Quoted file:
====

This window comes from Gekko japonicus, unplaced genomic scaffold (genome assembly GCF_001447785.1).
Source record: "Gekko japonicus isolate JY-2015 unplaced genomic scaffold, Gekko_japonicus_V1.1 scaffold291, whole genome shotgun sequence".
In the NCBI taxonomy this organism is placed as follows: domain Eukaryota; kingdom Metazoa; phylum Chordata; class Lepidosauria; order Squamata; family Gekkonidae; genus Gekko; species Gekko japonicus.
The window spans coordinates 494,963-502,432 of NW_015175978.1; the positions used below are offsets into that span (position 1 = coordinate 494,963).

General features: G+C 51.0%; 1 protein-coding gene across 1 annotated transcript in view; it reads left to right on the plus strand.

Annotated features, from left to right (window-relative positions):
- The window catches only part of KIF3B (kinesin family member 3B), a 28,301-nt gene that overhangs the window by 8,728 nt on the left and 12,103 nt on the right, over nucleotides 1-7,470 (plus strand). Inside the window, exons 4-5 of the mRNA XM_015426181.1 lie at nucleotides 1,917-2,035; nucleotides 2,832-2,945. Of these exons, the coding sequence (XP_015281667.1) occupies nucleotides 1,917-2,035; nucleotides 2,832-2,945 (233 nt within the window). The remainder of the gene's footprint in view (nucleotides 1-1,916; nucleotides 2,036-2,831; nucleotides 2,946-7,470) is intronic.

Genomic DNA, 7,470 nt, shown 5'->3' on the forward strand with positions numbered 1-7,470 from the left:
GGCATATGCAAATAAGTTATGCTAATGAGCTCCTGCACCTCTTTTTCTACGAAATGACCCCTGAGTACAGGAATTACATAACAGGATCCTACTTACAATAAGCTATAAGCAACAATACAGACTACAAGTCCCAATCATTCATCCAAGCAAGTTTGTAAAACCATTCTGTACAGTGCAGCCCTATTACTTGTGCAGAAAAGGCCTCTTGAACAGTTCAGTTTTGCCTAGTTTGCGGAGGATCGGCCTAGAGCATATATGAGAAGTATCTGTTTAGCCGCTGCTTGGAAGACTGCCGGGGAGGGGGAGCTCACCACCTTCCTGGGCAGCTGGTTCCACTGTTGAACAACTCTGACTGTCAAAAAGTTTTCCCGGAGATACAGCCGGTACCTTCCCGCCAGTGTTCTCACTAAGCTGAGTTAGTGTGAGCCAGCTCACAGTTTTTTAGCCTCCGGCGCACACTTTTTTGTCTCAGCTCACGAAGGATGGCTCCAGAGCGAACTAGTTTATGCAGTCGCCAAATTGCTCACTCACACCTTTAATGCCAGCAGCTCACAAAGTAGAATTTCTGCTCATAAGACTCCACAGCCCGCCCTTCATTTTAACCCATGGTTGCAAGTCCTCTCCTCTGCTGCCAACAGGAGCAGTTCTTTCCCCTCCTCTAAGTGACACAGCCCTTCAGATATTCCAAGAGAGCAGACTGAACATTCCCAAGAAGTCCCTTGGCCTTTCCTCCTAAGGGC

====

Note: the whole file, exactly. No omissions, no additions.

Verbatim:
This window comes from Gekko japonicus, unplaced genomic scaffold (genome assembly GCF_001447785.1).
Source record: "Gekko japonicus isolate JY-2015 unplaced genomic scaffold, Gekko_japonicus_V1.1 scaffold291, whole genome shotgun sequence".
In the NCBI taxonomy this organism is placed as follows: domain Eukaryota; kingdom Metazoa; phylum Chordata; class Lepidosauria; order Squamata; family Gekkonidae; genus Gekko; species Gekko japonicus.
The window spans coordinates 494,963-502,432 of NW_015175978.1; the positions used below are offsets into that span (position 1 = coordinate 494,963).

General features: G+C 51.0%; 1 protein-coding gene across 1 annotated transcript in view; it reads left to right on the plus strand.

Annotated features, from left to right (window-relative positions):
- The window catches only part of KIF3B (kinesin family member 3B), a 28,301-nt gene that overhangs the window by 8,728 nt on the left and 12,103 nt on the right, over nucleotides 1-7,470 (plus strand). Inside the window, exons 4-5 of the mRNA XM_015426181.1 lie at nucleotides 1,917-2,035; nucleotides 2,832-2,945. Of these exons, the coding sequence (XP_015281667.1) occupies nucleotides 1,917-2,035; nucleotides 2,832-2,945 (233 nt within the window). The remainder of the gene's footprint in view (nucleotides 1-1,916; nucleotides 2,036-2,831; nucleotides 2,946-7,470) is intronic.

Genomic DNA, 7,470 nt, shown 5'->3' on the forward strand with positions numbered 1-7,470 from the left:
GGCATATGCAAATAAGTTATGCTAATGAGCTCCTGCACCTCTTTTTCTACGAAATGACCCCTGAGTACAGGAATTACATAACAGGATCCTACTTACAATAAGCTATAAGCAACAATACAGACTACAAGTCCCAATCATTCATCCAAGCAAGTTTGTAAAACCATTCTGTACAGTGCAGCCCTATTACTTGTGCAGAAAAGGCCTCTTGAACAGTTCAGTTTTGCCTAGTTTGCGGAGGATCGGCCTAGAGCATATATGAGAAGTATCTGTTTAGCCGCTGCTTGGAAGACTGCCGGGGAGGGGGAGCTCACCACCTTCCTGGGCAGCTGGTTCCACTGTTGAACAACTCTGACTGTCAAAAAGTTTTCCCGGAGATACAGCCGGTACCTTCCCGCCAGTGTTCTCACTAAGCTGAGTTAGTGTGAGCCAGCTCACAGTTTTTTAGCCTCCGGCGCACACTTTTTTGTCTCAGCTCACGAAGGATGGCTCCAGAGCGAACTAGTTTATGCAGTCGCCAAATTGCTCACTCACACCTTTAATGCCAGCAGCTCACAAAGTAGAATTTCTGCTCATAAGACTCCACAGCCCGCCCTTCATTTTAACCCATGGTTGCAAGTCCTCTCCTCTGCTGCCAACAGGAGCAGTTCTTTCCCCTCCTCTAAGTGACACAGCCCTTCAGATATTCCAAGAGAGCAGACTGAACATTCCCAAGAAGTCCCTTGGCCTTTCCTCCTAAGGGC